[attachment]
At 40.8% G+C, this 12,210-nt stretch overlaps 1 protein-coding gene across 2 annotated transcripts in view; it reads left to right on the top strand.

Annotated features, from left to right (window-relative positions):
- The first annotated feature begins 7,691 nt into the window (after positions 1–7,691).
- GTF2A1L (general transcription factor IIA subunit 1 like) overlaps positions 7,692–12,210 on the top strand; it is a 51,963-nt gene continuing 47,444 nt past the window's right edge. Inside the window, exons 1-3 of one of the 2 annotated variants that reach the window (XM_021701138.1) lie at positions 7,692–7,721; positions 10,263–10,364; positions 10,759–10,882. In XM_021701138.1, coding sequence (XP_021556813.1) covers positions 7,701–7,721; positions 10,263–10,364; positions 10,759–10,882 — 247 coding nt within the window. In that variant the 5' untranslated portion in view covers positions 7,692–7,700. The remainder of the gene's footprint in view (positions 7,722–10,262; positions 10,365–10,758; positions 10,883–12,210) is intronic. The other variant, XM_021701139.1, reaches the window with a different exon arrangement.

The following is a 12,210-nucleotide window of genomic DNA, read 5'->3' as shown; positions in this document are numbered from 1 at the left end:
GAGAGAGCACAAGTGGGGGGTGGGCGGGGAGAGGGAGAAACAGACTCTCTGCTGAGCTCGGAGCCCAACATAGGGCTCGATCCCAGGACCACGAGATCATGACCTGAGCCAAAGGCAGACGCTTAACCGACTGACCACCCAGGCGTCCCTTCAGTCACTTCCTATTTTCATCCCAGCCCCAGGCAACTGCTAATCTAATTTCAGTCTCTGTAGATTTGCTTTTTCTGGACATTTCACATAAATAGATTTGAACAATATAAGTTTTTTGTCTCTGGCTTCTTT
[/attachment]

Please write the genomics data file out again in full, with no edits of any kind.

At 40.8% G+C, this 12,210-nt stretch overlaps 1 protein-coding gene across 2 annotated transcripts in view; it reads left to right on the top strand.

Annotated features, from left to right (window-relative positions):
- The first annotated feature begins 7,691 nt into the window (after positions 1–7,691).
- GTF2A1L (general transcription factor IIA subunit 1 like) overlaps positions 7,692–12,210 on the top strand; it is a 51,963-nt gene continuing 47,444 nt past the window's right edge. Inside the window, exons 1-3 of one of the 2 annotated variants that reach the window (XM_021701138.1) lie at positions 7,692–7,721; positions 10,263–10,364; positions 10,759–10,882. In XM_021701138.1, coding sequence (XP_021556813.1) covers positions 7,701–7,721; positions 10,263–10,364; positions 10,759–10,882 — 247 coding nt within the window. In that variant the 5' untranslated portion in view covers positions 7,692–7,700. The remainder of the gene's footprint in view (positions 7,722–10,262; positions 10,365–10,758; positions 10,883–12,210) is intronic. The other variant, XM_021701139.1, reaches the window with a different exon arrangement.

The following is a 12,210-nucleotide window of genomic DNA, read 5'->3' as shown; positions in this document are numbered from 1 at the left end:
GAGAGAGCACAAGTGGGGGGTGGGCGGGGAGAGGGAGAAACAGACTCTCTGCTGAGCTCGGAGCCCAACATAGGGCTCGATCCCAGGACCACGAGATCATGACCTGAGCCAAAGGCAGACGCTTAACCGACTGACCACCCAGGCGTCCCTTCAGTCACTTCCTATTTTCATCCCAGCCCCAGGCAACTGCTAATCTAATTTCAGTCTCTGTAGATTTGCTTTTTCTGGACATTTCACATAAATAGATTTGAACAATATAAGTTTTTTGTCTCTGGCTTCTTT